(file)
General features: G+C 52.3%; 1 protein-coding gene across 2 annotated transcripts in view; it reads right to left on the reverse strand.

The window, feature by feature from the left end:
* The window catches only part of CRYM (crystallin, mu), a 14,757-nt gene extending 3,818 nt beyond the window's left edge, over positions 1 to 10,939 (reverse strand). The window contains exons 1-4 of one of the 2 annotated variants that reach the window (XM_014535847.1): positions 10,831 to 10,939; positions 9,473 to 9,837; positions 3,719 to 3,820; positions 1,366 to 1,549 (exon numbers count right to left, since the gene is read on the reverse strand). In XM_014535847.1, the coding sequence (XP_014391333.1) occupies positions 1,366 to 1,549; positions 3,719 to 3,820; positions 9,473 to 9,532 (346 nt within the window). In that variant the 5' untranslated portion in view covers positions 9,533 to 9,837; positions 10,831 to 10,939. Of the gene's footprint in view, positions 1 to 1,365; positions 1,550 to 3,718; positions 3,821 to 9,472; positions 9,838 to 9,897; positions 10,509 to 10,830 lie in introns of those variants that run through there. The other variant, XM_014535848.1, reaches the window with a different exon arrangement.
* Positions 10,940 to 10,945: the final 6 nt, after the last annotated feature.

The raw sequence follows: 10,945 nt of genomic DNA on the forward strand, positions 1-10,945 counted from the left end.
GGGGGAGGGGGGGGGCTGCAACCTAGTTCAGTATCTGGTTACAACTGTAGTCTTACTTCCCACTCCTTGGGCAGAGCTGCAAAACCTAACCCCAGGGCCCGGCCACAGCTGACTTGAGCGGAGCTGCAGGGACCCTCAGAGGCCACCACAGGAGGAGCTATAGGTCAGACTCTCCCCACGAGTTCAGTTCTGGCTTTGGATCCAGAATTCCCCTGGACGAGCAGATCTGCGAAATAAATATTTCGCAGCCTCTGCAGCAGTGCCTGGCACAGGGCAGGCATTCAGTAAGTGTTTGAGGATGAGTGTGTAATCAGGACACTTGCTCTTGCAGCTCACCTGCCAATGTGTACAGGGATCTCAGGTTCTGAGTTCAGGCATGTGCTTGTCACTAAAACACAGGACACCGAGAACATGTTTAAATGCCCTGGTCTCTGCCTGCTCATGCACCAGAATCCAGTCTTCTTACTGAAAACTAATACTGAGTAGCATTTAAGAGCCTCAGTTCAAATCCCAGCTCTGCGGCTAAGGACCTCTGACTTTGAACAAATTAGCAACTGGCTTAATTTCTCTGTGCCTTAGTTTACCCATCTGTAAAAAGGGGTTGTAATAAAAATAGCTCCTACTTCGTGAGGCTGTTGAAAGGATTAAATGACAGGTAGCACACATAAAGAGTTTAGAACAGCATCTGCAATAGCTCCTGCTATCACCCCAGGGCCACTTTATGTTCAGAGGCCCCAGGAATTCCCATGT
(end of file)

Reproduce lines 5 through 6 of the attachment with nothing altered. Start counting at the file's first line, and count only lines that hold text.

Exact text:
The raw sequence follows: 10,945 nt of genomic DNA on the forward strand, positions 1-10,945 counted from the left end.
GGGGGAGGGGGGGGGCTGCAACCTAGTTCAGTATCTGGTTACAACTGTAGTCTTACTTCCCACTCCTTGGGCAGAGCTGCAAAACCTAACCCCAGGGCCCGGCCACAGCTGACTTGAGCGGAGCTGCAGGGACCCTCAGAGGCCACCACAGGAGGAGCTATAGGTCAGACTCTCCCCACGAGTTCAGTTCTGGCTTTGGATCCAGAATTCCCCTGGACGAGCAGATCTGCGAAATAAATATTTCGCAGCCTCTGCAGCAGTGCCTGGCACAGGGCAGGCATTCAGTAAGTGTTTGAGGATGAGTGTGTAATCAGGACACTTGCTCTTGCAGCTCACCTGCCAATGTGTACAGGGATCTCAGGTTCTGAGTTCAGGCATGTGCTTGTCACTAAAACACAGGACACCGAGAACATGTTTAAATGCCCTGGTCTCTGCCTGCTCATGCACCAGAATCCAGTCTTCTTACTGAAAACTAATACTGAGTAGCATTTAAGAGCCTCAGTTCAAATCCCAGCTCTGCGGCTAAGGACCTCTGACTTTGAACAAATTAGCAACTGGCTTAATTTCTCTGTGCCTTAGTTTACCCATCTGTAAAAAGGGGTTGTAATAAAAATAGCTCCTACTTCGTGAGGCTGTTGAAAGGATTAAATGACAGGTAGCACACATAAAGAGTTTAGAACAGCATCTGCAATAGCTCCTGCTATCACCCCAGGGCCACTTTATGTTCAGAGGCCCCAGGAATTCCCATGT